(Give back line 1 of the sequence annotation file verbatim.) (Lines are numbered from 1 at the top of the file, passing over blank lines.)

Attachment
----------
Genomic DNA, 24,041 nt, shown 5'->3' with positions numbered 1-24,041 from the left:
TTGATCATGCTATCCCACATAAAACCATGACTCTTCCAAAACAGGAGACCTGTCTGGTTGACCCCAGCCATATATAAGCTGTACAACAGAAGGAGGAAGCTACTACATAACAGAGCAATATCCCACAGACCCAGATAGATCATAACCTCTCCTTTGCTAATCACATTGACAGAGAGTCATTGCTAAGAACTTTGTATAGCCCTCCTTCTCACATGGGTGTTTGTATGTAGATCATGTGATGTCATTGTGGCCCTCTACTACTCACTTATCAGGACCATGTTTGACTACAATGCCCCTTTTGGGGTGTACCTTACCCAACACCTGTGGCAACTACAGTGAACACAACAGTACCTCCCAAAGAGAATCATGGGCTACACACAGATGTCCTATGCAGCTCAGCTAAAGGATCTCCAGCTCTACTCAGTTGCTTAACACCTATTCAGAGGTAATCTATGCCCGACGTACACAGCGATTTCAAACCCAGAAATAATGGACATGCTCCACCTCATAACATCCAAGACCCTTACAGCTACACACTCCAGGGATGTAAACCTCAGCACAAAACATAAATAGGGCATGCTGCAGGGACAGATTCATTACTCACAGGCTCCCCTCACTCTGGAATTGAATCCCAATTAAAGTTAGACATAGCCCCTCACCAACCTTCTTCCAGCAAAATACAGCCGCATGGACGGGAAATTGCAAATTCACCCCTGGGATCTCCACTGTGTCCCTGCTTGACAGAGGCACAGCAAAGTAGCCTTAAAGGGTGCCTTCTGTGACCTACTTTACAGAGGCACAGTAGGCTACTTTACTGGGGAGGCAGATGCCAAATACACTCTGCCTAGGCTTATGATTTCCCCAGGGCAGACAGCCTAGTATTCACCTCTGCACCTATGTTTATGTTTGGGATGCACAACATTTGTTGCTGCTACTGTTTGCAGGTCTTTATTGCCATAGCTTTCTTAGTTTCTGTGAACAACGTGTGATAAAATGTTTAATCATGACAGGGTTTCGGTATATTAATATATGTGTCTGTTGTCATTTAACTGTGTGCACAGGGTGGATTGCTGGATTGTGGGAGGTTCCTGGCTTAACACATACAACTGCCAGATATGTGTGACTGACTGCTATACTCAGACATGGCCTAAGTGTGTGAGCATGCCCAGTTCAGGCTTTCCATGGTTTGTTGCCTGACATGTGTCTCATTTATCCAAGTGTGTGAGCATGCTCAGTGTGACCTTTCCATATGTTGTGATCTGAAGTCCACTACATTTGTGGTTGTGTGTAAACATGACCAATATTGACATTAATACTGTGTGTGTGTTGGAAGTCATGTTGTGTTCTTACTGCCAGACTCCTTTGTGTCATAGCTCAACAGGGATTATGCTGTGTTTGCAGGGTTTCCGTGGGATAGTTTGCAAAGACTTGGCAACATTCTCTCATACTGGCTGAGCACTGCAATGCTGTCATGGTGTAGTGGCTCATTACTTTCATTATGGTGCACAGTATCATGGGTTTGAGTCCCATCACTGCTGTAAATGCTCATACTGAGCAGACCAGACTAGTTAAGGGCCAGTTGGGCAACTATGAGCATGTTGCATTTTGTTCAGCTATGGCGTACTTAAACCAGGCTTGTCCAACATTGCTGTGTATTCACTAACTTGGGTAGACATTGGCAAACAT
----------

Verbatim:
Genomic DNA, 24,041 nt, shown 5'->3' with positions numbered 1-24,041 from the left: